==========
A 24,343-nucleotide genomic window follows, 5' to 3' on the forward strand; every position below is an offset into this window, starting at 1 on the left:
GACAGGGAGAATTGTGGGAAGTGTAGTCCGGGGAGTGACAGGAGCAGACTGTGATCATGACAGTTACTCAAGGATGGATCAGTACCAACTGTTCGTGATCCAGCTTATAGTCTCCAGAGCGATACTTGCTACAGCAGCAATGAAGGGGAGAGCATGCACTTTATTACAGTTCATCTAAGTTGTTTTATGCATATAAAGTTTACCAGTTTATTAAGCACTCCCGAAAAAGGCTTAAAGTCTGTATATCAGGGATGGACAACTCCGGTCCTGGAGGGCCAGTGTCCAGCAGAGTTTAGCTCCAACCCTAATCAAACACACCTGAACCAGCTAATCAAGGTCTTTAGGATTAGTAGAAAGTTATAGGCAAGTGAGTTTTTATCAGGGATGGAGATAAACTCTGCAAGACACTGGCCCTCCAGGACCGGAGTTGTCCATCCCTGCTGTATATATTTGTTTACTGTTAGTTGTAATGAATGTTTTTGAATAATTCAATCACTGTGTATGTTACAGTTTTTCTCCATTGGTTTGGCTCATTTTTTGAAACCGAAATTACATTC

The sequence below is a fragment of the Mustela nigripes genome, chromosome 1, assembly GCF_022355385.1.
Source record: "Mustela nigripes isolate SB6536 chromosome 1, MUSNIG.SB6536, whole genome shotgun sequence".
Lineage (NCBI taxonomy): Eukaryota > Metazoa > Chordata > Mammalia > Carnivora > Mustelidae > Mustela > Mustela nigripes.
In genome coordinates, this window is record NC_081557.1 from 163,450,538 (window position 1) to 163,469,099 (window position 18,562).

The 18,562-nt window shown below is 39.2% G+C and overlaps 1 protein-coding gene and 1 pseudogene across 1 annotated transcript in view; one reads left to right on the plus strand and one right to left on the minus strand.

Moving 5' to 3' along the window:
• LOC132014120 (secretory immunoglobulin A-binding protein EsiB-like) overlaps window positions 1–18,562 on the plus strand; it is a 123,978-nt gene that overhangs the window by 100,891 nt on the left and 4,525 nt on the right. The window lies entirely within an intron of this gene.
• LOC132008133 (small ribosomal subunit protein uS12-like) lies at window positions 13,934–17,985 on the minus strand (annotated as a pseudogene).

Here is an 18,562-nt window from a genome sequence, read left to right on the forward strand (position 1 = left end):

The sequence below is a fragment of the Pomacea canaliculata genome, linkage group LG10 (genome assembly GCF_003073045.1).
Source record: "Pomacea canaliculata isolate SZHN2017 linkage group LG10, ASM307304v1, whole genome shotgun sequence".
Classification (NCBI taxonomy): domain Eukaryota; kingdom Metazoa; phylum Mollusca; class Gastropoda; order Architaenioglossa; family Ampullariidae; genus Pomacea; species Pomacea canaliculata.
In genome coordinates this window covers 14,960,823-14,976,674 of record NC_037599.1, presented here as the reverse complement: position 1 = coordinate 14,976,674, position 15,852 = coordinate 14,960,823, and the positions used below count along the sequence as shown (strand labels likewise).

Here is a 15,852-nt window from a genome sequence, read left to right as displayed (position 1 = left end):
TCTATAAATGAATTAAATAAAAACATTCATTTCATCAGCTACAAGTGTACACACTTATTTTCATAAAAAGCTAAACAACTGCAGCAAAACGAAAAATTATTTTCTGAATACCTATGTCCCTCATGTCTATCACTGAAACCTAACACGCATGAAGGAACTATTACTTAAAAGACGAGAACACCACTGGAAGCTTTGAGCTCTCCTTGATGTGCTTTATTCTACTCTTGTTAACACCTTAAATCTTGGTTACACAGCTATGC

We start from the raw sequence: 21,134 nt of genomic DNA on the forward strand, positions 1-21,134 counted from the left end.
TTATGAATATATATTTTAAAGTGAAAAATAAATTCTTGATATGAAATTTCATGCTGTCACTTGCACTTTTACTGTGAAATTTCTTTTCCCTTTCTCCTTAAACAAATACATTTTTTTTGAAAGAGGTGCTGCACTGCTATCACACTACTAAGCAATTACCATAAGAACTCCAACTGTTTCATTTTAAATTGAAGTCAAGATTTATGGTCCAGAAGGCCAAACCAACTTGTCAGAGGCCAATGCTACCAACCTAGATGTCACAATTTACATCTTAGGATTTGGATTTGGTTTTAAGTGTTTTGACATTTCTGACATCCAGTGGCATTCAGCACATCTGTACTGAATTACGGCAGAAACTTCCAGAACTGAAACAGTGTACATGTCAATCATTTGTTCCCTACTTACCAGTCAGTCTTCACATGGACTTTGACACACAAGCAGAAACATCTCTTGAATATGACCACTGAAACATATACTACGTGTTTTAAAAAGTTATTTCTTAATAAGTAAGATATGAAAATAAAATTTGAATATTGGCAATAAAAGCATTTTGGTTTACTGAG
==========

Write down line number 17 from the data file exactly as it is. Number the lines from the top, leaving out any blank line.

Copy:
TCTATAAATGAATTAAATAAAAACATTCATTTCATCAGCTACAAGTGTACACACTTATTTTCATAAAAAGCTAAACAACTGCAGCAAAACGAAAAATTATTTTCTGAATACCTATGTCCCTCATGTCTATCACTGAAACCTAACACGCATGAAGGAACTATTACTTAAAAGACGAGAACACCACTGGAAGCTTTGAGCTCTCCTTGATGTGCTTTATTCTACTCTTGTTAACACCTTAAATCTTGGTTACACAGCTATGC